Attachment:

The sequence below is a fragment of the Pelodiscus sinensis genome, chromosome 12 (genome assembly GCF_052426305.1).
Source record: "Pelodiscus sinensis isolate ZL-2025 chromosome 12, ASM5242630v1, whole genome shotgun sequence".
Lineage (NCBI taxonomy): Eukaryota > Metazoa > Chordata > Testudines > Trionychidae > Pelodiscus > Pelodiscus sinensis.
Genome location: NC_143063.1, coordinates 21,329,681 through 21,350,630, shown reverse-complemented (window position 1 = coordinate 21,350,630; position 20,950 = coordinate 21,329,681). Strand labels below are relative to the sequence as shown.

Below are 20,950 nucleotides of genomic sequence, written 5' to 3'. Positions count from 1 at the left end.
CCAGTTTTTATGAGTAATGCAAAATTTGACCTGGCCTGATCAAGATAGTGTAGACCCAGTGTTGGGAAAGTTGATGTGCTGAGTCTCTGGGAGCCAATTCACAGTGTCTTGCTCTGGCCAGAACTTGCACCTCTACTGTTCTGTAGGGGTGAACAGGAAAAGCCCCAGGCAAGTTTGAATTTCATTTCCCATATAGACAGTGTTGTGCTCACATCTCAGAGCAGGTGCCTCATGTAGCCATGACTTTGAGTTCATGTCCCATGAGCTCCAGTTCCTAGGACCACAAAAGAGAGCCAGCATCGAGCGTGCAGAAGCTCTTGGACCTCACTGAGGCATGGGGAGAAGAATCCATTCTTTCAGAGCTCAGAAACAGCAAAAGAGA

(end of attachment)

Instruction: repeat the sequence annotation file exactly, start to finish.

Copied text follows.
The sequence below is a fragment of the Pelodiscus sinensis genome, chromosome 12 (genome assembly GCF_052426305.1).
Source record: "Pelodiscus sinensis isolate ZL-2025 chromosome 12, ASM5242630v1, whole genome shotgun sequence".
Lineage (NCBI taxonomy): Eukaryota > Metazoa > Chordata > Testudines > Trionychidae > Pelodiscus > Pelodiscus sinensis.
Genome location: NC_143063.1, coordinates 21,329,681 through 21,350,630, shown reverse-complemented (window position 1 = coordinate 21,350,630; position 20,950 = coordinate 21,329,681). Strand labels below are relative to the sequence as shown.

Below are 20,950 nucleotides of genomic sequence, written 5' to 3'. Positions count from 1 at the left end.
CCAGTTTTTATGAGTAATGCAAAATTTGACCTGGCCTGATCAAGATAGTGTAGACCCAGTGTTGGGAAAGTTGATGTGCTGAGTCTCTGGGAGCCAATTCACAGTGTCTTGCTCTGGCCAGAACTTGCACCTCTACTGTTCTGTAGGGGTGAACAGGAAAAGCCCCAGGCAAGTTTGAATTTCATTTCCCATATAGACAGTGTTGTGCTCACATCTCAGAGCAGGTGCCTCATGTAGCCATGACTTTGAGTTCATGTCCCATGAGCTCCAGTTCCTAGGACCACAAAAGAGAGCCAGCATCGAGCGTGCAGAAGCTCTTGGACCTCACTGAGGCATGGGGAGAAGAATCCATTCTTTCAGAGCTCAGAAACAGCAAAAGAGA